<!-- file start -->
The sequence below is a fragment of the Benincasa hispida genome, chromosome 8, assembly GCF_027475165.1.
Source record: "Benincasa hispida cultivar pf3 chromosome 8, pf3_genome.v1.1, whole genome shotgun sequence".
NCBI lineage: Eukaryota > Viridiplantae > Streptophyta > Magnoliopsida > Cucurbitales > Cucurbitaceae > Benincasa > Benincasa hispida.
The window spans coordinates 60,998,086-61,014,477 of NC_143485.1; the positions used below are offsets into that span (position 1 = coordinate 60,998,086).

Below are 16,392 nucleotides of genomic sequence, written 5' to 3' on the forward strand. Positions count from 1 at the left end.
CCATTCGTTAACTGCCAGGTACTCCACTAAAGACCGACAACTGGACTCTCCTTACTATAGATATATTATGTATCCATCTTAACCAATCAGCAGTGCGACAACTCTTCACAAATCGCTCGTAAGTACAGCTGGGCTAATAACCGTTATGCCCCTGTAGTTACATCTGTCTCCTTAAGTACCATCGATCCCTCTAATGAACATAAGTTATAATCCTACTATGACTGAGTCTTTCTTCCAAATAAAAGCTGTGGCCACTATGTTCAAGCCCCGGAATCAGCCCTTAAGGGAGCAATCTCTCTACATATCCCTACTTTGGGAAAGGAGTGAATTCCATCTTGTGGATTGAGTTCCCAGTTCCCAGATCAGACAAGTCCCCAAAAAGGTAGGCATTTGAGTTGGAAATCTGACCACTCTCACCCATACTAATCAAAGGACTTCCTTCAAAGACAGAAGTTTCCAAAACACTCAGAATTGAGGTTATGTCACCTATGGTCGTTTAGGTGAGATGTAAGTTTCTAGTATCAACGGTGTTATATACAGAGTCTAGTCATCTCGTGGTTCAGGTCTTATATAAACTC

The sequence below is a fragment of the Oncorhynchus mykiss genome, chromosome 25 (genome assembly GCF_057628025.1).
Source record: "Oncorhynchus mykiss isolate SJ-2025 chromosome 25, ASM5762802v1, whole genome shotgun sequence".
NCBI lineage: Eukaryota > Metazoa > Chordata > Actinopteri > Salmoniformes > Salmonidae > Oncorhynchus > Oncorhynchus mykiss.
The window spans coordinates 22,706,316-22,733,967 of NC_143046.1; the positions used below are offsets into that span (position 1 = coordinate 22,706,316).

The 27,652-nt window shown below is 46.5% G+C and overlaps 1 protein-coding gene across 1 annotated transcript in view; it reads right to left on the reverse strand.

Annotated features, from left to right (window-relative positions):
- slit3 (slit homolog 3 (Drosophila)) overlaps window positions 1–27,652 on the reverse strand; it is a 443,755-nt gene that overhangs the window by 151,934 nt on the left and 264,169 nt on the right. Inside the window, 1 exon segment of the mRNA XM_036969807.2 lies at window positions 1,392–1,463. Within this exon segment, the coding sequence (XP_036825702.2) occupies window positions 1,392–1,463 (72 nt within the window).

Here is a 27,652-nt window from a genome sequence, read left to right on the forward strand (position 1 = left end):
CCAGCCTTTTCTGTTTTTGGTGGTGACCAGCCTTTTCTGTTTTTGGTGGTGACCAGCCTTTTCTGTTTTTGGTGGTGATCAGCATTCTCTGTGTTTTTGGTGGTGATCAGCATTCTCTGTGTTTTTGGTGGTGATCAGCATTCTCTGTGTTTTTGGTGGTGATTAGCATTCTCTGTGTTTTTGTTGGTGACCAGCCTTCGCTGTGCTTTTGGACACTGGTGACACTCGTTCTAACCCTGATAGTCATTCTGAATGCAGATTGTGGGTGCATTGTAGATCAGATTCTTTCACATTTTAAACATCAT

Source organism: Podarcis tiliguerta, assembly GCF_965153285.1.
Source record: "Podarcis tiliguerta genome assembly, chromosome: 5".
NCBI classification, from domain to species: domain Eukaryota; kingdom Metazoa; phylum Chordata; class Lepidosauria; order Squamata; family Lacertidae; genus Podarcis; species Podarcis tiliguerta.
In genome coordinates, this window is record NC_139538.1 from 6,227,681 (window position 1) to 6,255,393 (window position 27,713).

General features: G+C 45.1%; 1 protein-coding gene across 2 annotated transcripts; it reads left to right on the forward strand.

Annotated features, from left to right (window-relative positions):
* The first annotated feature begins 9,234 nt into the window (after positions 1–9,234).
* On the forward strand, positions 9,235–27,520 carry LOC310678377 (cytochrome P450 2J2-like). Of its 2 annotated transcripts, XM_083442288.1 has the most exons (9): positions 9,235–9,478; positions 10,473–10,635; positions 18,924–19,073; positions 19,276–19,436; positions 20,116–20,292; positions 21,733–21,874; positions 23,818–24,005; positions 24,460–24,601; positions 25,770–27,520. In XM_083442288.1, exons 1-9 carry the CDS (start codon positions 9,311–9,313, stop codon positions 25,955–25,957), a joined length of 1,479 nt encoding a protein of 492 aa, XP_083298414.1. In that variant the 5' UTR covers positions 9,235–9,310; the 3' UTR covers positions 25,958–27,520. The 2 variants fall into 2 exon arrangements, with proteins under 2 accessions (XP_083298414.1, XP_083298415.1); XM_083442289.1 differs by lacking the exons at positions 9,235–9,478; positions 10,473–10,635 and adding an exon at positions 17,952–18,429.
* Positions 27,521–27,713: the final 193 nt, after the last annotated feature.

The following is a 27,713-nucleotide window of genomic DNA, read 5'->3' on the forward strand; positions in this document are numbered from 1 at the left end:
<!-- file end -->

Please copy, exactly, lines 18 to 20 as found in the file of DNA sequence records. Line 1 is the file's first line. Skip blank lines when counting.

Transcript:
NCBI classification, from domain to species: domain Eukaryota; kingdom Metazoa; phylum Chordata; class Lepidosauria; order Squamata; family Lacertidae; genus Podarcis; species Podarcis tiliguerta.
In genome coordinates, this window is record NC_139538.1 from 6,227,681 (window position 1) to 6,255,393 (window position 27,713).

General features: G+C 45.1%; 1 protein-coding gene across 2 annotated transcripts; it reads left to right on the forward strand.